The 2018 Toronto – Tsinghua AI Squared Forum attracted researchers, entrepreneurs, innovators, and students to Canada’s largest city to “discuss opportunities for research collaboration and partnerships in areas of artificial intelligence.”
Organized by the North America Federation of Tsinghua Alumni Associations and Tsinghua Alumni Association of Southern Ontario Canada with the assistance of the Association of Chinese Senior IT Professionals and Synced, the event ran May 5 at University of Toronto’s Bahen Center. It was the first such collaboration between the two universities. Speakers also included professors from MIT, Western Ontario, and the University of Waterloo.
Hongqiang Zhao, CFO of Chinese fintech company and event sponsor 100 Credit, addressed AI & Big Data Applications in Financial Services” in his morning keynote speech. Zhao told Synced, “Toronto is a well-known AI research hub. We are looking for technical, talent, and programme exchanges between Toronto and Beijing. As US trading and immigration policies tighten, we want to seek opportunities here. China has a lot of application scenarios for AI technologies and these need to be backed up by Canada’s research capabilities.”
Tsinghua University Professor Minlie Huang opened the morning technical session with an overview of conversational AI and challenges facing chatbots in terms of emotion, personality, and common sense. Elaborating on his AAAI 2018 paper Emotional Chatting Machine: Emotional Conversation Generation with Internal and External Memory, Huang said challenges facing bots today include coming up with many possible responses to a single question, real-world understanding, and awareness of situations and moods.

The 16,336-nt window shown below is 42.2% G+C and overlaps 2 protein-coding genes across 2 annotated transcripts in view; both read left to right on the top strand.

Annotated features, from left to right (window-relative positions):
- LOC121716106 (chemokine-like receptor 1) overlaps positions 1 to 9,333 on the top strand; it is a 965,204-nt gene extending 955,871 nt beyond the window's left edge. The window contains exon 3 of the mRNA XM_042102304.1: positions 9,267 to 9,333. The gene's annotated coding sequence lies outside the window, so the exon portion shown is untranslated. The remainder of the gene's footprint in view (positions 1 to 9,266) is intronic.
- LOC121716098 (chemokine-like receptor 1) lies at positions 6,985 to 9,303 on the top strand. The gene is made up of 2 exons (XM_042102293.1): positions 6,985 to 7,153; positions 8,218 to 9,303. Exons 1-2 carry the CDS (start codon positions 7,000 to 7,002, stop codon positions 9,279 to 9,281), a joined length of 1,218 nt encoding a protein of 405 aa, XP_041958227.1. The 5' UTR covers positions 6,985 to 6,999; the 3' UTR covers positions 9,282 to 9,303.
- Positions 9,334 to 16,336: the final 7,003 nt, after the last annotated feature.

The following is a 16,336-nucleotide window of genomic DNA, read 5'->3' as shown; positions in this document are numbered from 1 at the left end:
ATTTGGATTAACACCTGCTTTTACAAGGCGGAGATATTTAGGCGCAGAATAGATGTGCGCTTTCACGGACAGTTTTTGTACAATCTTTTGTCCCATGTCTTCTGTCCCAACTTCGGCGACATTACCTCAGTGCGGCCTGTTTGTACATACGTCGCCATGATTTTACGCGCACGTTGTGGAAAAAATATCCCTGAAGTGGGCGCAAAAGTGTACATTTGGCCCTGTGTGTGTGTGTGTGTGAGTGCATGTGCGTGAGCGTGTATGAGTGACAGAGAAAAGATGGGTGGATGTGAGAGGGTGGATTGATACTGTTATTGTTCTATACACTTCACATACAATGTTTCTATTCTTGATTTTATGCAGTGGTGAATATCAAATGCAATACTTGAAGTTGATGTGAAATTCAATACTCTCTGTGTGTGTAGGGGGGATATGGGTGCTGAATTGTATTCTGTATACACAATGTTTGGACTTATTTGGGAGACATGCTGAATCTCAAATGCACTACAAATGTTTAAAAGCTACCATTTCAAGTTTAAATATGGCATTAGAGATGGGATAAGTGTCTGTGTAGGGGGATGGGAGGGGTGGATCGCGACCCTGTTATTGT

Building on the topic of conversational AI, University of Toronto Professor Yang Xu briefed the audience on The Fluidity of Word Meaning: a Challenge for NLP. Yang’s recent research deals with shifting semantic meanings through time, wherein the evolution from initial word meaning to yet-to-emerge usages is turned into a computation problem that can help advance natural language understanding.
Among the afternoon’s multi-track sessions were presentations from Canadian legal tech startups Blue J Legal and ROSS Intelligence. Blue J’s Anthony Niblett explained how his company is using machine learning to predict legal outcomes, while Jimoh Ovbiagele spoke on how natural language processing is changing legal searches and providing easy and low-cost public access to legal documents. Both companies emerged from the IBM Watson 2014 Challenge at the University of Toronto.
Highlights from the technical sessions included MIT Professor and Co-founder of Beijing-based DeePhi Tech Song Han, who spoke on Bandwidth-Efficient Deep Learning. Song’s work focuses on energy-efficient deep learning that optimizes computer architecture. He has previously proposed Deep Compression, which aims to compress neural nets by an order of magnitude without losing the prediction accuracy. During his undergraduate study Song was an exchange student at the University of Toronto.
The afternoon session closed with Nicholas Frosst from Google Brain speaking on Geoffrey Hinton’s work with Capsules, which is the UofT professor’s most recent deep learning research direction.
The event attracted 300 attendees interested in deep learning and AI. Since the founding of the AI-focused Vector Institute in 2017, the University of Toronto has garnered international attention. The visit from Tsinghua University, a member of China’s elite “C9 League” of higher learning institutions, will further Canada-China exchanges in AI.
Journalist: Meghan Han | Editor: Michael Sarazen